MINNEAPOLIS -- After a slow start to the offseason, the Twins made two big moves by trading Denard Span to the Nationals and Ben Revere to the Phillies exactly one week apart.
The trades brought in much-needed pitching to the Twins, as they acquired prospect Alex Meyer from Washington and solid Major League starter Vance Worley and prospect Trevor May from Philadelphia.
Even after the two deals, the Twins are still on the lookout for pitching, as Worley joins Scott Diamond as the only locks in the rotation for next year.
So naturally, plenty of Twins fans have questions about the two trades and what's next for the club. So here's this week's Inbox:
Why did the Twins decide to trade both Span and Revere? How are the Twins expected to contend in 2013 now that they traded both of their center fielders?
-- Patrick B., Duluth, Minn.
After finishing with the worst record in the American League the last two years, the Twins were unlikely to contend in 2013 without pitching -- even if they had both Span and Revere on the roster.
So as much as the Twins traded away two very capable center fielders, their biggest organizational need was starting pitching and they were able to get rotation help for now in Worley, and two for the future in Meyer and May.
If Meyer and May develop into the top-of-the-rotation starters they're projected to be, the rotation could look pretty formidable by 2014 or '15. In that scenario, the Twins would have top arms at a low cost, as the rotation would consist of cost-controlled players such as Worley, Diamond, Kyle Gibson and Meyer and May.
And the club was able to make those deals because Minnesota currently has depth in center field, as top prospect Aaron Hicks is almost ready to take over there and will get a chance to compete for the starting spot along with Darin Mastroianni and Joe Benson.
Mastroianni, who was a pleasant surprise in '12, remains the favorite to take over in center for now with Chris Parmelee taking over in right, but he'll likely just be keeping the seat warm for Hicks.
So while it remains unlikely the Twins will be contenders in '13 after dealing Span and Revere, the future looks bright for the club, as it addressed its biggest weakness in a big way.
The Twins already have plenty of top hitting prospects such as Miguel Sano, Oswaldo Arcia, Eddie Rosario and Byron Buxton and now they have top pitching prospects to go along with them. They also added several power arms in last year's First-Year Player Draft such as J.O. Berrios, Mason Melotakis and Luke Bard, and could do the same in '13 when they have the No. 4 overall pick.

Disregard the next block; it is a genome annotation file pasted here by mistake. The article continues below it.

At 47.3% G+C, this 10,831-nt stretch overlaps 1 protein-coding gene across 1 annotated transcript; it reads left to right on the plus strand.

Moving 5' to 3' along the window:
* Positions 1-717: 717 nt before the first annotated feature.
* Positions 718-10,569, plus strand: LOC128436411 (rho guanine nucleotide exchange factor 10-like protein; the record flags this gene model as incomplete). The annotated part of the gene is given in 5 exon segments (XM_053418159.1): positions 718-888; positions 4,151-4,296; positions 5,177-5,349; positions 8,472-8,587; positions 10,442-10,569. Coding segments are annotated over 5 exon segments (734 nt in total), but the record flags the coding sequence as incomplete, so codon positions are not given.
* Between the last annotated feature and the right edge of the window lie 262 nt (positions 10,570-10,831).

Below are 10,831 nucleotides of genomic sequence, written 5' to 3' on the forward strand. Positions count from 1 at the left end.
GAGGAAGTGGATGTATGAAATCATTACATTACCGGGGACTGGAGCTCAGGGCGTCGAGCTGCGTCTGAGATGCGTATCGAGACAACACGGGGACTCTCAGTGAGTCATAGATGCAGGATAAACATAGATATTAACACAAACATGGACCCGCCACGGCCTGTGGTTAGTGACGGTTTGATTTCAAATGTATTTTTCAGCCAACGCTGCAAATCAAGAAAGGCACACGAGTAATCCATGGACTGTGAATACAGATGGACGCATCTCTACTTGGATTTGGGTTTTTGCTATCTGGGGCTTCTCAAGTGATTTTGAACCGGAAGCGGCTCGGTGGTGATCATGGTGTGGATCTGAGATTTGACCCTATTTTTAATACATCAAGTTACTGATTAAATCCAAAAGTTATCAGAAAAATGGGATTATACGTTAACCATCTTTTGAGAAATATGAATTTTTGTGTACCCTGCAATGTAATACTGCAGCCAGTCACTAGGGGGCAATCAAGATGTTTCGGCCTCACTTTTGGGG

So my advice to Twins fans is to be patient, as there appears to be plenty of help on the way.
What starting pitchers are the Twins primarily targeting this offseason and how many starting pitchers are the Twins aiming to pick up?
-- Tanner P., Minnetonka, Minn.
Even after trading Span and Revere, general manager Terry Ryan has maintained he's not looking past '13 and is still on the lookout to add starting pitching to a rotation that only consists of Diamond and Worley.
The Twins do have a few in-house options such as Gibson, who is coming off Tommy John surgery, or Cole De Vries, but remain likely to add another starter or two via free agency.
They've been linked to free agents such as Brett Myers, John Lannan, Kevin Correia and Mike Pelfrey and also reportedly made an offer to former Twins left-hander Francisco Liriano at the Winter Meetings.
But after acquiring three young starters in their two trades, they're not likely to sign a pitcher to a long-term deal, as they finally have pitching prospects who could be ready as soon as '14.
Will the Twins trade Justin Morneau this year? They seem to have many other options at first base.
-- Aaron J., Princeton, Minn.
If the Twins decide to trade Morneau, who is in the last year of his contract, it likely won't happen until closer to the July 31 Trade Deadline.
The Twins already hurt their big league club for '13 by trading Span and Revere, and appear unlikely to further deplete their roster by trading Morneau this offseason. And Parmelee, who is Morneau's natural replacement at first, appears headed to right field for now.
But if Morneau stays healthy and returns to form, he could be a candidate to be traded in July, especially if the Twins are not contending.
How is the progress of Miguel Sano coming? With the early success of Mike Trout and Bryce Harper, are the Twins looking to possibly bring him up this year?
-- Chris F., Modesto, Calif.
Sano, who remains the club's top prospect, is developing quite nicely but remains a few years away from being ready.
Sano, 19, showed off his power, hitting .258/.373/.521 with 28 homers and 100 RBIs in 129 at Class A Beloit last season. He's likely to start at Class A Advanced Fort Myers this year and could move quickly through the system if he continues to put up impressive offensive numbers.
But it's almost important to note his defense at third base is a work in a progress, considering he made 42 errors in 361 chances.
So while he's one of baseball's top prospects -- he's ranked as the No. 20 overall prospect by MLB.com -- he's not quite at the same level as Trout or Harper in terms of making an impact at such an early age.